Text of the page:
Whoever said the sibling relationship is the longest they will have - how beautiful. I am an only child and it's really hard for me sometimes to see the payoff my 3 kids will have from these early years of more or less constant low-level neglect, when I was the centre of attention of about 6 adults all the time (my mum, her childless sisters, my nanna). I will hang on to the idea of their long lives together when things seem to be getting rough now. actually, even now all the kids are just beautiful with each other. the twins gaze at each other adoringly at 5.5 months. I doubt it will last!


abernier said...

All of these comments are great! My offering:
When my twins were 5, I took them on the train from Ann Arbor to Chicago, visited friends for a few days, and then returned. The train trip lasted about 5 hours each way. It was a HUGE milestone. We ate hot dogs in the cafe car, and I taught them how to play Go Fish, but the best thing about it was the sense that we could travel together and have fun - and they were EXCELLENT company! It sounds as if M and R will soon be ready to take that kind of trip with you, and when it happens, you'll feel the change profoundly.

spoiledonlychild said...

If you had one (as I do) you would wonder what they are missing out on by not having a sibling. If, without a father or a sibling, they are too alone in the world. Whether you've shortchanged them. Whether your house would be more fun with another kid. Etc, etc. Grass is always greener, you know. But I do hear what you are saying. Two on one as a permanent situation would have its challenges.

CV said...

Jennie, et al:

As a parent of a singleton, I actually do appreciate how much easier I have it!

When I talk with friends who are on to number two and I look at my 4 year old and contemplate giving her a sibling, the resounding response from the other parents is, "you've got a *good* thing going, why mess with it?!"

Moving from one child to two seems to be a huge shift for my friends. I can't speak to having two show up at once, but I'm pretty sure it is way harder than one.

Anonymous said...

of course each individual child is unique, but my opinion (and I am not a parent, just an auntie to three, all extremely close in age) is that two children are at least three times the work of one child. two children *together* (i.e. twins) are way, way more work than the "usual" two.

...and: I am a twin. to a mom who worked mother's hours, while my father traveled approximately 6 months out of the year for business. and my sister and I were *not* friends. and we double-teamed our mom, who (honestly) did the best she could, but we so overwhelmed her. I can see this now more clearly looking back. and, ahem, after therapy, too.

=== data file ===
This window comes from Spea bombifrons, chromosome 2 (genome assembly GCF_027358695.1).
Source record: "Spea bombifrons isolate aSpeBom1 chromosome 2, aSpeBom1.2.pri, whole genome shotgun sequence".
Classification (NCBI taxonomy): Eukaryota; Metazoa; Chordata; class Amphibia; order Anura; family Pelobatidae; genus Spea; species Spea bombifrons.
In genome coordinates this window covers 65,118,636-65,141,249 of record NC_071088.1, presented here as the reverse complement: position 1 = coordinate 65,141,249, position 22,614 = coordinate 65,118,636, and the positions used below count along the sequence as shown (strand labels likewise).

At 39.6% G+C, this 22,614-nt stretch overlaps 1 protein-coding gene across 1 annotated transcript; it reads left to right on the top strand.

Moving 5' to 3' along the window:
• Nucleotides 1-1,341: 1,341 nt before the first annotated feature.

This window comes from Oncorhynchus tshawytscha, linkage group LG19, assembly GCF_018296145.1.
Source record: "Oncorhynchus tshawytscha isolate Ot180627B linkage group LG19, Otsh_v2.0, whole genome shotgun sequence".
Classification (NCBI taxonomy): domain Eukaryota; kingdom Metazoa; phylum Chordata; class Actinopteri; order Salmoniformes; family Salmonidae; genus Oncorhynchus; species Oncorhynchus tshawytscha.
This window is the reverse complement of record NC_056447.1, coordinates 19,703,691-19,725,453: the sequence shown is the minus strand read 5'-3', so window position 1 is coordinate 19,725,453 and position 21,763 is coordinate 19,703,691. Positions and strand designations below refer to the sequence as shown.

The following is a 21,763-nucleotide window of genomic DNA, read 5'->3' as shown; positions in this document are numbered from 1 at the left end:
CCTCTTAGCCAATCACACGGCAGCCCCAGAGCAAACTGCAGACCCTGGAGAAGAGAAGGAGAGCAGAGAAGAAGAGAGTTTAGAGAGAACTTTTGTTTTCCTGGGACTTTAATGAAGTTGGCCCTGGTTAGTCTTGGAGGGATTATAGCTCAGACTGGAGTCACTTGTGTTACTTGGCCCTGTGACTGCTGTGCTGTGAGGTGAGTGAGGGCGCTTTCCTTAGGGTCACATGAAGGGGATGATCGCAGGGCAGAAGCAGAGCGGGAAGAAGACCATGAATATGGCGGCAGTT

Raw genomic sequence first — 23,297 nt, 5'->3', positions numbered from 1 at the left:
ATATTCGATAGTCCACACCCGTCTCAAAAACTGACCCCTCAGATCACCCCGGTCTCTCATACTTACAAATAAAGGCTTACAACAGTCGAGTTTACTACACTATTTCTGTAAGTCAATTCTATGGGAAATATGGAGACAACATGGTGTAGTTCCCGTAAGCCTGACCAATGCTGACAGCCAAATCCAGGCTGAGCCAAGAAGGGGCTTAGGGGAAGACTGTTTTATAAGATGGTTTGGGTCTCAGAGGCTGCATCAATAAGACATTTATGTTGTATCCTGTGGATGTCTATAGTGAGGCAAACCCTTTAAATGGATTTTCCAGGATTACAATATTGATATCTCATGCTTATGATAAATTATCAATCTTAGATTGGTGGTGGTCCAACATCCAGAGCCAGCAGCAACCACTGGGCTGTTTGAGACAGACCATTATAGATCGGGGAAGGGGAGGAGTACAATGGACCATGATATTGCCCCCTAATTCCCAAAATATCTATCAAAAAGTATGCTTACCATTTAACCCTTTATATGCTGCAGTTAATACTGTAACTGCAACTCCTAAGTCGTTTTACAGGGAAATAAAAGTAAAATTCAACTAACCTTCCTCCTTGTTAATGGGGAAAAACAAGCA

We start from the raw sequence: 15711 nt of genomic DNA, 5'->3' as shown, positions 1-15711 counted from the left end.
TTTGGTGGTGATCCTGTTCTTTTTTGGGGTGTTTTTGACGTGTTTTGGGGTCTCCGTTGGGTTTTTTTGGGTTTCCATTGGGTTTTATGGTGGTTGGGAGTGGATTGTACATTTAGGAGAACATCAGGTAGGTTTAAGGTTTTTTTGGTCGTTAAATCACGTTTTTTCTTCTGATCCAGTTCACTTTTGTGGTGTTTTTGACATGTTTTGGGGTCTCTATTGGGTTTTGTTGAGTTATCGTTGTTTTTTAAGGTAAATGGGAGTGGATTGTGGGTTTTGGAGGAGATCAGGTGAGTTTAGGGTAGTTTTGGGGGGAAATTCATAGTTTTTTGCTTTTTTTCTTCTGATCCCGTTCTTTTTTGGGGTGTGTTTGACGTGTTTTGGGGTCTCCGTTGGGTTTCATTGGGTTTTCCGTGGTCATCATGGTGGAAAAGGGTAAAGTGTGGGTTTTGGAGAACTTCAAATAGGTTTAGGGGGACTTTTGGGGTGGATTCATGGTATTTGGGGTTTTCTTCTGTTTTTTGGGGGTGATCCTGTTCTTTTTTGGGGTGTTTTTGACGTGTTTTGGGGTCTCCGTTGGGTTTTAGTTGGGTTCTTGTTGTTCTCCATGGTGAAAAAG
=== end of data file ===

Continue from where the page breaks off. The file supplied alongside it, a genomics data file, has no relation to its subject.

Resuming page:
you, dear snick, are doing the best you can. and kids are extremely adaptable. would it be easier with one? probably. but then again, my favorite thing about having a sibling is that, no matter what, she understands our family. and that is more than a little important.

Julie said...

Hi there,
As a mom of twins (5), I understand. One thing I've begun to do with the twins is have "special mommy time" with them. I'm a teacher, and the psychologist at my school once told me that quality time can be only 5 or 10 minutes- it's the 1:1 that they will value and remember, no how long it lasted. I have a chart where they can move their picture next to a game, book, or some other project. We set the timer for how ever long seems realistic that day or evening, and we go do it. The other twin is occupied with something, be it TV or a toy. (let's face it - TV works best!) The same could work for cuddling in bed- use a chart, point out to them whose turn it is tonight and whose turn it will be tomorrow. For us, there is sometimes frustration of it not being their turn, but turn-taking is good to learn, and knowing that their turn is coming up they will not truly feel "less than." I also think as they get just a little older, going out to eat and traveling, even on your own with them, will seem a lot more doable. Good luck!

Jane said...

I wonder this all the time, and yet, like you, I can't imagine not having twins.

If I had only had one child at first, I would have tried to have another, so I would theoretically have experienced the two kids thing eventually. But it's not the same as twins.

I wish all the time that I spent more one-on-one time with my girls. And I have a spouse that can help make that happen more easily -- and still, it's hard. So don't be too tough on yourself for that.

You're being the best mother you can be, and from what I can tell, it's pretty damned good.

Leah said...


I haven't commented as often as I should have, but I did want to tell you that I have been reading your blog for four years, and have been grateful for it.

I am an RPCV, and so is my husband. We are now living in a very foreign country with an almost-two-year-old and a just-turned-three-year-old. They aren't twins, and there are two of us, but even though this was always how we planned to do it, and we are happy we have, it is HARD. And so, last night, I told my husband that I hoped he knew that when the kids are out of the nest, we are really going to travel, and have adventures. Because despite loving life generally, this isn't what we had imagined when we planned living an international life. We got the stamps in the passports, but we have discovered that it means less. Just in case you were wondering what you miss by waiting until it's manageable.

Also, I think you are doing a fantastic job. Just in case I fail to comment for another year.

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Lee Shin